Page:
Helping identify cartridge


#1


#2

Hi
Please help for identify above cartridge
And
21 and 75 what does means?


#3

9 x 18mm Makarov from Poland, dated 1975

21 = Zaklady Metalowe MESKO, Skarzysko-Kamienna, Poland. Normally found on cartridge headstamps with a date stamped upside down in relation to the factory code (Headstamp Codes, http://cartridgecollectors.org/?page=headstampcodes)

Some additional information-

Examples of Polish 9x18mm drill/exercise/dummy cartridges-

Brian


#4

Thanks alot for helping soon
Are you sure that it is 9mm makarov?
And about factory code; in the above site there are 3 factory code with 21:
Hungray
Pland
Romania


#5

21 = Zaklady Metalowe MESKO, Skarzysko-Kamienna, Poland. Normally found on cartridge headstamps with a date stamped upside down in relation to the factory code

Poland = LAST 2 DIGITS OF THE YEAR DATE STAMPED UPSIDE DOWN IN RELATION TO THE FACTORY CODE


#6

Ok thanks
But I rhink it is 9×19mm Parabellum
It is wrong?


#7

Polish 21 marks do have the date upside down unless in a 3 part configuration. Romanian have RPR in the headstamp. Hungarian ones have the date the same orientation as the 21, so yours is definitely made in Poland by Mesko. 9x18mm Makarov. Poland was still communist then and they only made a limited number of calibers, with the 9mm Makarov being one of the Com-Bloc’s most popular hand gun calibers.


#8

Thanks


#9

Yaserdoma - there is simply no question that the picture of a cartridge
posted here is a 9 x 18 mm Makarov round. In Poland, they did not
use the Makarov Pistol, but rather first the P-64 made at The Radom
factory of Zaklady Metalowe Lucznik S.A. It was replaced later by the P-83
pistol, also in 9 x 18 mm caliber, made at the same factory. Again, these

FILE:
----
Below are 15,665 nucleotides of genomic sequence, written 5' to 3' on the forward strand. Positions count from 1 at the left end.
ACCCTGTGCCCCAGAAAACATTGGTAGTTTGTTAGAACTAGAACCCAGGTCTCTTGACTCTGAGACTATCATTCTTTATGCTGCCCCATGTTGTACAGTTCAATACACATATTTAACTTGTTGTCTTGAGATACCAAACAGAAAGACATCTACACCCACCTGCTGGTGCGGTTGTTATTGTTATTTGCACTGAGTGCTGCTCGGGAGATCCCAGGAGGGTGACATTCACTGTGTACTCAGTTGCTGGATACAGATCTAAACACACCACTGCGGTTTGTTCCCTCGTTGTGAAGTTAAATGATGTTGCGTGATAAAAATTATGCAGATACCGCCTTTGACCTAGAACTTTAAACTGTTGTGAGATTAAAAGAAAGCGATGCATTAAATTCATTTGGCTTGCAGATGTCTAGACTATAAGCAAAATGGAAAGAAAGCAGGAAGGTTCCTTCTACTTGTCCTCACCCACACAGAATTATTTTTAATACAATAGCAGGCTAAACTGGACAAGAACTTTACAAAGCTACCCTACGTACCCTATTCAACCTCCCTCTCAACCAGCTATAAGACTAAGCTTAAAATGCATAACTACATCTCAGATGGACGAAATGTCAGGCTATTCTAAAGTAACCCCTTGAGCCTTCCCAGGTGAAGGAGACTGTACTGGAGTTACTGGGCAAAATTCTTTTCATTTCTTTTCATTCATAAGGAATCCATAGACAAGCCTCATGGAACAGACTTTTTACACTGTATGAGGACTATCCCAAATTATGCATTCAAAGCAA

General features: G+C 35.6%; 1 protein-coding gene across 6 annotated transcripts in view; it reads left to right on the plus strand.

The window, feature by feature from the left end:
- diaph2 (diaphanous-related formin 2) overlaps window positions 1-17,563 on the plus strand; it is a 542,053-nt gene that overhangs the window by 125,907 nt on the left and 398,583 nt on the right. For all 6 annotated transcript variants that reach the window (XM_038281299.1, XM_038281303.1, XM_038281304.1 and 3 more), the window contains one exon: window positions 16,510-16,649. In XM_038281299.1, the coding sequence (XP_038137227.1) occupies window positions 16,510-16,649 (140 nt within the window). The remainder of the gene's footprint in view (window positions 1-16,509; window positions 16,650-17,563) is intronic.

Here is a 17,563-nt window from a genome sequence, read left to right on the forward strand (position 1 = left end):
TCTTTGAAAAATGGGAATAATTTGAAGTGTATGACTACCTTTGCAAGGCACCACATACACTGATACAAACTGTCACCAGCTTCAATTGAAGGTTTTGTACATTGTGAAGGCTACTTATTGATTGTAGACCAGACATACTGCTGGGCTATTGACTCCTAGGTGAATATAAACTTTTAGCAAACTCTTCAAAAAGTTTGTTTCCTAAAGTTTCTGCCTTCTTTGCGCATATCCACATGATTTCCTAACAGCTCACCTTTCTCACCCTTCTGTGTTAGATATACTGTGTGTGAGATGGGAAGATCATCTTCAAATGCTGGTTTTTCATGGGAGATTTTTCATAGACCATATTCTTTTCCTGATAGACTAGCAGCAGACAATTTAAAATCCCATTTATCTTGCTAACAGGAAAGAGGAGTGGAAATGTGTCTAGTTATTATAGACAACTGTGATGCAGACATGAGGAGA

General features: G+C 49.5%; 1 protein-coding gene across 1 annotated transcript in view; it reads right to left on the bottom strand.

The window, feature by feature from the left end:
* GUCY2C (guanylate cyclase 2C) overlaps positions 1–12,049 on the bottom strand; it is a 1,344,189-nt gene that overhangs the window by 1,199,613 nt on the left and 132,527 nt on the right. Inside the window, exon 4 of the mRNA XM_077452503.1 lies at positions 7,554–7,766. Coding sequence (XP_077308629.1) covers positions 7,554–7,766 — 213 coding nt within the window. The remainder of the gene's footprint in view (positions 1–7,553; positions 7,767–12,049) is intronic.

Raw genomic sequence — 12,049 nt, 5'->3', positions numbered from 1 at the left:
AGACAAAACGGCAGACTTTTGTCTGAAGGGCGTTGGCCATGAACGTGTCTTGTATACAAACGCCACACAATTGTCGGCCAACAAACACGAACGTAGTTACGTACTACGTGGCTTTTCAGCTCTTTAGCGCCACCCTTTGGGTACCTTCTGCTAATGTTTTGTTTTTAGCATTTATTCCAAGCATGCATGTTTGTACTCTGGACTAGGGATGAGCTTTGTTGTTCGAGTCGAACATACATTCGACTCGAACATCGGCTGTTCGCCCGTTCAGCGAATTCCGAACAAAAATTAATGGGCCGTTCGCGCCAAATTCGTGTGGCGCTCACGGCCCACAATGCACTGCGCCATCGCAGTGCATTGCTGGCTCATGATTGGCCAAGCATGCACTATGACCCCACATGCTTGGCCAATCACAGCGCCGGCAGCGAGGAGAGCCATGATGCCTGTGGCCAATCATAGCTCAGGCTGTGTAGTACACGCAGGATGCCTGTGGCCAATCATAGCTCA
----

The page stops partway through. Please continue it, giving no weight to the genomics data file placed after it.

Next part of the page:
are not Makarov pistols, simply native polish designs chambered for the
9 x 18 mm Makarov cartridge.

The current primary pistol of Poland is one in 9 x 19 mm Parabellum caliber,
however.

Once again, in the Polish factory name, there are marks with the letters I could
not reproduce here The letters “L” in both “Zaklady” and “Lucsnik” should have
a diagonal line crossing through the vertical part of “l” and “L” (upper AND
lower case “L”).

John Moss


#10

Thankd john moss


#11

Cartridgecorner, Romania dropped the “RPR” suffix in 1964.


#12

EOD,
the decision to drop the “RPR” suffix was taken in 1964, this was discussed earlier. Inspite of this RPR continued to mark “RPR 22 65” on brass cased 7,62x39, the most frequent RPR headstamp I can think of in this calibre.
Hans


#13

Exactly, Once the RPR was dropped on the code 21 (yes I know the dates), code 21 was not used in Romania any longer but instead they used code 22. That was my exact point of why the sample was NOT Romanian. 100% Polish…guaranteed. lol


#14

The latest use of #21 in Romania I saw in 1989!


#15

Really, can you post a pic of that please. I would love to see that as have not seen anything that late.
Thanks


#16

Have no image on hand. It is a 14.5x114.


#17

Did a quick look-up and here is one from 1973.
Source: internet

Romania


#18

Hi EOD…was there a box with this one? I am asking as to me this looks like the Hungarian code 21 like this one below. Made by Bakony Muvek, Veszprem, Hungary which ceased production of ammunition in 1989.

21 hungary

Code 22 from Romania (with no rpr) I have dates from 1960 - 1987. With the research I have done I have not seen proof of a code 21 used by Romania after 1965. If I am wrong I would gladly accept being wrong and change my data, but I have just not seen anything with a Romanian 21 code past 1965 as I understood they switched to code 22 as it was too confusing with Hungary and Poland having the same code with different orientations of the dates. Can any of our European friends assist.
Happy Hollidays everyone.


#19

Cartridgecorner, the case you are showing is also Romanian.

Hungarian #21 never made 14.5x114.
Hungarian 12.7x108 and 14.5x114 were made by #25.

Romanian #21 is Cugir while #22 is SADU.
Also we have not seen any Romanian #22 coded 14.5x114 as they are not making medium caliber cases…

So nothing was really switched. As we know Romania was just very much into changing and alternating their codes.

Keep in mind that the WAPA factory codes were not allocated by a central entity as all countries were issuing codes as the respective national industry administration was deciding about the numbers and even there we know identical factory numbers within one country. In particular the USSR had a multitude of identical codes issued several times.


#20

Have you seen Romanian code 21 on any other caliber or just the 14.5mm?

added. EOD I just checked my own guide and I had notes of raised 21 HS being used on Romanian headstamp post 1960…lol. Memory getting worse…